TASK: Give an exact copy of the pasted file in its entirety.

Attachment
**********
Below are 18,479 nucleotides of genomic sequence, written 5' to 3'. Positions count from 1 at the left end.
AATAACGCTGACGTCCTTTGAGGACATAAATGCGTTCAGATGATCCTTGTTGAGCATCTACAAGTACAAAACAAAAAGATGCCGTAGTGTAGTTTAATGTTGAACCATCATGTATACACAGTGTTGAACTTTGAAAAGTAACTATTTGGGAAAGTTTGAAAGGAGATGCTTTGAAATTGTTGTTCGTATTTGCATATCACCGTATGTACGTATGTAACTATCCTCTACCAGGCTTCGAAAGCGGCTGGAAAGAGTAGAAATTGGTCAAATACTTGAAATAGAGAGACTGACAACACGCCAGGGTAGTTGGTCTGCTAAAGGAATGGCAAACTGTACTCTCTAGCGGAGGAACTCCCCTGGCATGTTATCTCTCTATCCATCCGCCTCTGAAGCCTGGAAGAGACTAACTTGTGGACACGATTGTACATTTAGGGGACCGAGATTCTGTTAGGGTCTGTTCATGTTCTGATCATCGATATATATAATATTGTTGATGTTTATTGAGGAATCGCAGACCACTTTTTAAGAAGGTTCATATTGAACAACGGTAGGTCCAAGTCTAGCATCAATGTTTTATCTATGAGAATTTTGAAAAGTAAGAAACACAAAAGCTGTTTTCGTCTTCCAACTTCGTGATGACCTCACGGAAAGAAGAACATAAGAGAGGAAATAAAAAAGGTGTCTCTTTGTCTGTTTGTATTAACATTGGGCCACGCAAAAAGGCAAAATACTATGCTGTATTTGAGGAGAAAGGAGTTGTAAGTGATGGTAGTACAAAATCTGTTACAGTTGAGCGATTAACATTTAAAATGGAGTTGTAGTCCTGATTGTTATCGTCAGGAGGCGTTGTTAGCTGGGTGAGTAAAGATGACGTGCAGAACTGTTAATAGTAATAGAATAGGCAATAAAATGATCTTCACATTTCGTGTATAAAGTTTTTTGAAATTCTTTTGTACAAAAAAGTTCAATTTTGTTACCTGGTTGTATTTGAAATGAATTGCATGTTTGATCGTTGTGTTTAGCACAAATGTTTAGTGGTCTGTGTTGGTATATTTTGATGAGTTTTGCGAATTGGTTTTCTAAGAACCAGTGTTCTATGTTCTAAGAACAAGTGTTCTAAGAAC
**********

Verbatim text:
Below are 18,479 nucleotides of genomic sequence, written 5' to 3'. Positions count from 1 at the left end.
AATAACGCTGACGTCCTTTGAGGACATAAATGCGTTCAGATGATCCTTGTTGAGCATCTACAAGTACAAAACAAAAAGATGCCGTAGTGTAGTTTAATGTTGAACCATCATGTATACACAGTGTTGAACTTTGAAAAGTAACTATTTGGGAAAGTTTGAAAGGAGATGCTTTGAAATTGTTGTTCGTATTTGCATATCACCGTATGTACGTATGTAACTATCCTCTACCAGGCTTCGAAAGCGGCTGGAAAGAGTAGAAATTGGTCAAATACTTGAAATAGAGAGACTGACAACACGCCAGGGTAGTTGGTCTGCTAAAGGAATGGCAAACTGTACTCTCTAGCGGAGGAACTCCCCTGGCATGTTATCTCTCTATCCATCCGCCTCTGAAGCCTGGAAGAGACTAACTTGTGGACACGATTGTACATTTAGGGGACCGAGATTCTGTTAGGGTCTGTTCATGTTCTGATCATCGATATATATAATATTGTTGATGTTTATTGAGGAATCGCAGACCACTTTTTAAGAAGGTTCATATTGAACAACGGTAGGTCCAAGTCTAGCATCAATGTTTTATCTATGAGAATTTTGAAAAGTAAGAAACACAAAAGCTGTTTTCGTCTTCCAACTTCGTGATGACCTCACGGAAAGAAGAACATAAGAGAGGAAATAAAAAAGGTGTCTCTTTGTCTGTTTGTATTAACATTGGGCCACGCAAAAAGGCAAAATACTATGCTGTATTTGAGGAGAAAGGAGTTGTAAGTGATGGTAGTACAAAATCTGTTACAGTTGAGCGATTAACATTTAAAATGGAGTTGTAGTCCTGATTGTTATCGTCAGGAGGCGTTGTTAGCTGGGTGAGTAAAGATGACGTGCAGAACTGTTAATAGTAATAGAATAGGCAATAAAATGATCTTCACATTTCGTGTATAAAGTTTTTTGAAATTCTTTTGTACAAAAAAGTTCAATTTTGTTACCTGGTTGTATTTGAAATGAATTGCATGTTTGATCGTTGTGTTTAGCACAAATGTTTAGTGGTCTGTGTTGGTATATTTTGATGAGTTTTGCGAATTGGTTTTCTAAGAACCAGTGTTCTATGTTCTAAGAACAAGTGTTCTAAGAAC